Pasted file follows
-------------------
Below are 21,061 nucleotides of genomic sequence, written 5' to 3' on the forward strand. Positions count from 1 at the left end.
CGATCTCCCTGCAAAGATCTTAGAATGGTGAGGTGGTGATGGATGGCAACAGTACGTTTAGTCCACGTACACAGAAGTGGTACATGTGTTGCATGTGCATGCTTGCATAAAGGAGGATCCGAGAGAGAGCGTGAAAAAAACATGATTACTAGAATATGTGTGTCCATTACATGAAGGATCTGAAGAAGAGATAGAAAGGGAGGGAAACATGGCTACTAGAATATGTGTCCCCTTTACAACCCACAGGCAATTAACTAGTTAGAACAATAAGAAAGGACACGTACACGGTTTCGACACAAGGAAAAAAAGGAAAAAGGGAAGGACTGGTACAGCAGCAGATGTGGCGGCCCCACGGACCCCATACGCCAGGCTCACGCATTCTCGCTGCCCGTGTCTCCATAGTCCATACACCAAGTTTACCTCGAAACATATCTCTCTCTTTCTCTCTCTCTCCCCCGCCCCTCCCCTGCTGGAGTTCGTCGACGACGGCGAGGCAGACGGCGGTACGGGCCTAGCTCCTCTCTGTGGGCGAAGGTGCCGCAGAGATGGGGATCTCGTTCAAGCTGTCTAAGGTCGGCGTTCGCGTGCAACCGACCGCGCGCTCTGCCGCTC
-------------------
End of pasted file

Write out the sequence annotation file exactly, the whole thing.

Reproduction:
Below are 21,061 nucleotides of genomic sequence, written 5' to 3' on the forward strand. Positions count from 1 at the left end.
CGATCTCCCTGCAAAGATCTTAGAATGGTGAGGTGGTGATGGATGGCAACAGTACGTTTAGTCCACGTACACAGAAGTGGTACATGTGTTGCATGTGCATGCTTGCATAAAGGAGGATCCGAGAGAGAGCGTGAAAAAAACATGATTACTAGAATATGTGTGTCCATTACATGAAGGATCTGAAGAAGAGATAGAAAGGGAGGGAAACATGGCTACTAGAATATGTGTCCCCTTTACAACCCACAGGCAATTAACTAGTTAGAACAATAAGAAAGGACACGTACACGGTTTCGACACAAGGAAAAAAAGGAAAAAGGGAAGGACTGGTACAGCAGCAGATGTGGCGGCCCCACGGACCCCATACGCCAGGCTCACGCATTCTCGCTGCCCGTGTCTCCATAGTCCATACACCAAGTTTACCTCGAAACATATCTCTCTCTTTCTCTCTCTCTCCCCCGCCCCTCCCCTGCTGGAGTTCGTCGACGACGGCGAGGCAGACGGCGGTACGGGCCTAGCTCCTCTCTGTGGGCGAAGGTGCCGCAGAGATGGGGATCTCGTTCAAGCTGTCTAAGGTCGGCGTTCGCGTGCAACCGACCGCGCGCTCTGCCGCTC